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A difficult presentation is still worth the effort. My drawings have jumped in dimension after studying this book. I have applied the big ideas of gesture, tube structure and the two value system. These three ideas have moved my drawings into more dynamic three dimensional images. My use of core shadow separating the light and dark planes has increased the depth in my drawings. This one new skill is worth the price of the book.
I have also applied a number of observations such as the "whistle notch", a method of noting the eye socket from the side and 3/4 back position. I now also use the "sail" head schema for the layout of the head for side views. This head layout is the most direct that I have seen and has the advantage of easily providing a correct placement of the ear. (Michael Hampton's "Figure Drawing Design and Invention" has another useful schema for drawing the head.)
Unfortunately reading this text is frustrating. The book needed a strong editor. Many of the examples seem obscure because they are difficult to connect with the drawings. Moreover, most of the diagrams are apparently made on a computer screen, give the effect of following a mathematical proof while the text itself is colloquial and seems to have been recorded from a live lecture. Terms such as "wiggly digits" p.158 and "wobbly surface variations" p. 39 are among those not explained. The frequent use of pronouns such as "this" make the presentation hard to follow. Editing would have replaced these pronouns with nouns improving reader comprehension.
Frequently the labels on the drawings are difficult to connect with the text. In one place the labels are completely left out of the diagram. On page 178 the letters mentioned in the text do not label the drawing making the discussion very hard to follow. Other times the discussion is not followed by a summation drawing. For example, the presentation of perspective of the human form p. 59-65 goes on for seven pages of careful description and diagrams but the summation drawing is of a giant Roman column not of a human figure.
A figure similar as the one at the very beginning of the discussion of perspective, page 62, could have been used as a summation drawing for the section. A figure drawn with wrapping lines would have shown the depth that he was describing making it clear to the reader how to apply the theory to an actual figure drawing. At key points such this he misses the obviously necessary explanation.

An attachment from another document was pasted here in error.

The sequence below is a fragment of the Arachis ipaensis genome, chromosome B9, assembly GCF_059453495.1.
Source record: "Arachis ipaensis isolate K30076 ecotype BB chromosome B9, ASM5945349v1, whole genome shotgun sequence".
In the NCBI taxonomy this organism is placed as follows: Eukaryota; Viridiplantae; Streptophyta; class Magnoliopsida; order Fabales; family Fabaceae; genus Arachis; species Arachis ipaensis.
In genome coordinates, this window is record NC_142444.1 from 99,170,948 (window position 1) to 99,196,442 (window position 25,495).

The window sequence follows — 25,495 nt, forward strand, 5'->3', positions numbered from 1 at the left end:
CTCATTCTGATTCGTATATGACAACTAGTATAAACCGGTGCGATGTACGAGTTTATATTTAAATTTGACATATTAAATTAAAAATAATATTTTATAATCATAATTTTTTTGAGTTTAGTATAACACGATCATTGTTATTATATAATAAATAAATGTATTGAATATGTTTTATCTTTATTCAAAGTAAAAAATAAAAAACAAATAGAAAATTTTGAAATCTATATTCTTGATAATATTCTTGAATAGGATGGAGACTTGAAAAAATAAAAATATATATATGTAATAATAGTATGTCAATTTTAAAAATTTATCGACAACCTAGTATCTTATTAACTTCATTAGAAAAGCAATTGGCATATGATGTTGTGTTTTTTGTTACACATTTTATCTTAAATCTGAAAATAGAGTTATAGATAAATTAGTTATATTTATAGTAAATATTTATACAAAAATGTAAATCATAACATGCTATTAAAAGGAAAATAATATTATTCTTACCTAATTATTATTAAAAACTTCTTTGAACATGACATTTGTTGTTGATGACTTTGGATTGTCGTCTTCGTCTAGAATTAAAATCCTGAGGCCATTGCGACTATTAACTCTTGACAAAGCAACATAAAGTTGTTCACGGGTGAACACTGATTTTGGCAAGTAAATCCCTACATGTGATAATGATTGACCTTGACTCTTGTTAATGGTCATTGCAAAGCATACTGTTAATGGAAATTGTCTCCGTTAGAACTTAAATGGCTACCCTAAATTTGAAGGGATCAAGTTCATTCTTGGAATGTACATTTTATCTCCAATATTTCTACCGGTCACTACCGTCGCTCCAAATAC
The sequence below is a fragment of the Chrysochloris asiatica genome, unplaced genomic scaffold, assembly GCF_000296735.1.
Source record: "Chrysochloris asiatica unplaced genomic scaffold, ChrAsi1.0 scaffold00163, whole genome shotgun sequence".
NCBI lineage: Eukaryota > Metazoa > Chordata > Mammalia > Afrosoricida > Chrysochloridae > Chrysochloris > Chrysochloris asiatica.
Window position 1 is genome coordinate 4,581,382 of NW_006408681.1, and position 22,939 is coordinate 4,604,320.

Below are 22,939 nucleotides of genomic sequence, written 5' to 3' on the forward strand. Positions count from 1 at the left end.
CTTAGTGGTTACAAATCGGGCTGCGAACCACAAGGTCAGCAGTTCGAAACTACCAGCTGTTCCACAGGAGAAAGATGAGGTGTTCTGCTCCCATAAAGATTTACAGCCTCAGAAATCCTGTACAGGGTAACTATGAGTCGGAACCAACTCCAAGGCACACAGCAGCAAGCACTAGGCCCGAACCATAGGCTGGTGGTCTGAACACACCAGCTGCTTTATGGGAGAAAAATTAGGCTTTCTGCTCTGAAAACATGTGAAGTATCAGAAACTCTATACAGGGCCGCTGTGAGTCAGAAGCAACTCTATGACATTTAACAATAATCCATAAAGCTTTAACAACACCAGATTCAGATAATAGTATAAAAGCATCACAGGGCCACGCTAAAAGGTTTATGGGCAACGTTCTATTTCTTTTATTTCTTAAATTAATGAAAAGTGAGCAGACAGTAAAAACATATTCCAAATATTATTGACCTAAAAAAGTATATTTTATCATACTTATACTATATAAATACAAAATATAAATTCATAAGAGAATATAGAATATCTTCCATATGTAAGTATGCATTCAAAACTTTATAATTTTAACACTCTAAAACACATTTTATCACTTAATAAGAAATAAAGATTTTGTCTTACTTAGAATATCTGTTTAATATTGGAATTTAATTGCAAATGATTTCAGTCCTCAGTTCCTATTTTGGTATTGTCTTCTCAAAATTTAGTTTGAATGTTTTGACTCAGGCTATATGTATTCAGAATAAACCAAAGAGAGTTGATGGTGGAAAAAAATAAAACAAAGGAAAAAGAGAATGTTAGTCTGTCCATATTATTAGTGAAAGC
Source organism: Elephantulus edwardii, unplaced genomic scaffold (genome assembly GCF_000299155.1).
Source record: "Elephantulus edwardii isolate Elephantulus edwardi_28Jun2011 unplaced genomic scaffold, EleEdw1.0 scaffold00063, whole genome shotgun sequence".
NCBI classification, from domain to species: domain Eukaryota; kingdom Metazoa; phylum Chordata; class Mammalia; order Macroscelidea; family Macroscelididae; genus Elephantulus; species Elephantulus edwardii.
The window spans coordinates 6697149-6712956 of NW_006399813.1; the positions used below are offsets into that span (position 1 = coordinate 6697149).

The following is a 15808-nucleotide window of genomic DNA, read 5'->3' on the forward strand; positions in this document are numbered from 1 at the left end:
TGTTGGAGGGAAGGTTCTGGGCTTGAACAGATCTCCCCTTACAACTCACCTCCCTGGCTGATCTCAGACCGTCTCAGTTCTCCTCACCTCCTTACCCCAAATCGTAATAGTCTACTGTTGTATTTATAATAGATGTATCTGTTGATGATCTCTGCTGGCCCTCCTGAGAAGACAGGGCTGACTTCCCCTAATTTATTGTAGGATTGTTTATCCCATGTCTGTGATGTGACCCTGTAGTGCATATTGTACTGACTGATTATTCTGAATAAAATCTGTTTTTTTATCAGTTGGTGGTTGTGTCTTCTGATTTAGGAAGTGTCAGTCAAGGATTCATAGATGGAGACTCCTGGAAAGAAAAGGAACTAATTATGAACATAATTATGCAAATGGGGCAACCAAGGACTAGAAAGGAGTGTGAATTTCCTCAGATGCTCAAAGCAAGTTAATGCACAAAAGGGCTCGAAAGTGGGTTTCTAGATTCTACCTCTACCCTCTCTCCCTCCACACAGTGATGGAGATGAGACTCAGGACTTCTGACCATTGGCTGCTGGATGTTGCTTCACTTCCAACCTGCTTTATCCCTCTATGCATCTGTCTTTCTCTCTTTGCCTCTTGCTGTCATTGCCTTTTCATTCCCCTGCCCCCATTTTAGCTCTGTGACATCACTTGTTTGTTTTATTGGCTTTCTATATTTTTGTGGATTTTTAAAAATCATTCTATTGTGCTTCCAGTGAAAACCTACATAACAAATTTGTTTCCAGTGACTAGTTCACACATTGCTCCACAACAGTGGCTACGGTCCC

The book is worth studying because it presents some drawing ideas that I have not found anywhere else. How disappointing that the lack of strong editing makes important ideas unclear.
Most books of this type provide some useful information for the student of drawing and this one is no different in that respect.
I found Steve Huston's book to be somewhat quirky in approach; some topics are dealt with fairly well (I found some of the information on tone useful) but there are a few gaps in instruction which will stump beginners (the three-quarter view of the head, for example - a difficult topic to describe and not altogether clearly explained here). It is a well-illustrated volume with a lot of diagrammatic drawings and finished examples by the author together with master drawings/paintings for the student to analyse, copy or emulate. I found it moderately helpful, but I'm an experienced professional – my interest in this book was to provide examples and ideas for my own drawing class; I'm not convinced that this book alone will provide adequate instruction to students who don't have the support of a class or tutor.
It is certainly a volume that is worth having; used in conjunction with other instruction books or with access to an art class it could prove useful, but I'd be wary of recommending it as one's only guide to figure drawing. 3 ½ Stars.
A good starter book for students or a self-learner who wants to learn figure/life drawing. It covers a lot of ground and gives exercises that will cement certain key ideas. Steve Hudson's writing style is also very readable and you can dip into this without being too bogged down in overly elaborate language - something that some learning material in this field fall into all too readily. The only down side to this accessibility is that it's a little light on detail and explanation at times, and could do with more relevant illustrations or diagrams in places as well.
I would still recommend this if you have a more thorough book along side it however. This is a decent companion book for something larger with more diagrams and technical detail. My personal recommendation for that would be Complete Guide to Life Drawing You can probably bump this up to 4 stars if bought with something more detailed. It's definitely a good choice for someone who's never touched the subject before or a student.
I had high hopes for this book. Well known amazing artist and good reviews. The drawings are nice, and I guess the writing is interesting in a way, but I found it often difficult to understand what he's trying to convey. I was hoping for techniques and tips, but perhaps my drawing is just not advanced enough to grasp what Mr Huston is trying to teach. I'm sure it's a great book if you've been to his classes and already know how to draw.
Not as good as his Video class and process on finishing a drawing does not provided in the book. Explained a bit about perspective but obvious is not the best explanation. Kinda out of expectation, but finished artworks are amazing still.